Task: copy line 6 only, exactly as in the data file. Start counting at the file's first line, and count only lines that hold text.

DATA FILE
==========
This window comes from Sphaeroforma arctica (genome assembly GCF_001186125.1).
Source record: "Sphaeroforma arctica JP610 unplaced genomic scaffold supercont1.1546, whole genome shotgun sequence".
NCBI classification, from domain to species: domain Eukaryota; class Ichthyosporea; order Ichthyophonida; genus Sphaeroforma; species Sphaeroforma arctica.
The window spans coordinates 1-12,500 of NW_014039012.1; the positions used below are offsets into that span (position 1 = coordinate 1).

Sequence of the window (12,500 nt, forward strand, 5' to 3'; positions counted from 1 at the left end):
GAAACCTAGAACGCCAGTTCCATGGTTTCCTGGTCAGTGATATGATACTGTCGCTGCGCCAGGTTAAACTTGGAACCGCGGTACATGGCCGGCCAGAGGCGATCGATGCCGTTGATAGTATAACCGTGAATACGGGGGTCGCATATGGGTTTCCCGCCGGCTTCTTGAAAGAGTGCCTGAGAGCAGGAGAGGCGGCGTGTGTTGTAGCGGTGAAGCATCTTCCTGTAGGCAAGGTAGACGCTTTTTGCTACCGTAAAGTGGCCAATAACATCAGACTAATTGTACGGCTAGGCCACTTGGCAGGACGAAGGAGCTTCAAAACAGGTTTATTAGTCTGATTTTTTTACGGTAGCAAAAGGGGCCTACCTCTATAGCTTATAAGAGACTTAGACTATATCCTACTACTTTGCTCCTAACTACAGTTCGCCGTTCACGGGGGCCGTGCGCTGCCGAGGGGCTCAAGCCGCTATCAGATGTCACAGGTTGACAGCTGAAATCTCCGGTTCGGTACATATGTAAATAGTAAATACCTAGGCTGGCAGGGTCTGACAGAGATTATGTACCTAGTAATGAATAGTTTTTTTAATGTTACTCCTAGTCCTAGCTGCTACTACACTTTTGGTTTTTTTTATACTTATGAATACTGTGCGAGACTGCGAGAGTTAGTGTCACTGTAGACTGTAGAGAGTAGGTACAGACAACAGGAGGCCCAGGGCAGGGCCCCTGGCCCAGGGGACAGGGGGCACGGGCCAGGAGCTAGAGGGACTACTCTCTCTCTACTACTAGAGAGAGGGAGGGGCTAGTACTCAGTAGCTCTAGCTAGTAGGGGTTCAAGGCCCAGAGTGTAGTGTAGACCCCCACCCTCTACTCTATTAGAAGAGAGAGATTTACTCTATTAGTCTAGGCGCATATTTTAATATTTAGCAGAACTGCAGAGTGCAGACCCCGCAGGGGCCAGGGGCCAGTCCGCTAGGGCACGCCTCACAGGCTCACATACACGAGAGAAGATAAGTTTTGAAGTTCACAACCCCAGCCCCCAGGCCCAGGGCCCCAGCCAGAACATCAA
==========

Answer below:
GAAACCTAGAACGCCAGTTCCATGGTTTCCTGGTCAGTGATATGATACTGTCGCTGCGCCAGGTTAAACTTGGAACCGCGGTACATGGCCGGCCAGAGGCGATCGATGCCGTTGATAGTATAACCGTGAATACGGGGGTCGCATATGGGTTTCCCGCCGGCTTCTTGAAAGAGTGCCTGAGAGCAGGAGAGGCGGCGTGTGTTGTAGCGGTGAAGCATCTTCCTGTAGGCAAGGTAGACGCTTTTTGCTACCGTAAAGTGGCCAATAACATCAGACTAATTGTACGGCTAGGCCACTTGGCAGGACGAAGGAGCTTCAAAACAGGTTTATTAGTCTGATTTTTTTACGGTAGCAAAAGGGGCCTACCTCTATAGCTTATAAGAGACTTAGACTATATCCTACTACTTTGCTCCTAACTACAGTTCGCCGTTCACGGGGGCCGTGCGCTGCCGAGGGGCTCAAGCCGCTATCAGATGTCACAGGTTGACAGCTGAAATCTCCGGTTCGGTACATATGTAAATAGTAAATACCTAGGCTGGCAGGGTCTGACAGAGATTATGTACCTAGTAATGAATAGTTTTTTTAATGTTACTCCTAGTCCTAGCTGCTACTACACTTTTGGTTTTTTTTATACTTATGAATACTGTGCGAGACTGCGAGAGTTAGTGTCACTGTAGACTGTAGAGAGTAGGTACAGACAACAGGAGGCCCAGGGCAGGGCCCCTGGCCCAGGGGACAGGGGGCACGGGCCAGGAGCTAGAGGGACTACTCTCTCTCTACTACTAGAGAGAGGGAGGGGCTAGTACTCAGTAGCTCTAGCTAGTAGGGGTTCAAGGCCCAGAGTGTAGTGTAGACCCCCACCCTCTACTCTATTAGAAGAGAGAGATTTACTCTATTAGTCTAGGCGCATATTTTAATATTTAGCAGAACTGCAGAGTGCAGACCCCGCAGGGGCCAGGGGCCAGTCCGCTAGGGCACGCCTCACAGGCTCACATACACGAGAGAAGATAAGTTTTGAAGTTCACAACCCCAGCCCCCAGGCCCAGGGCCCCAGCCAGAACATCAA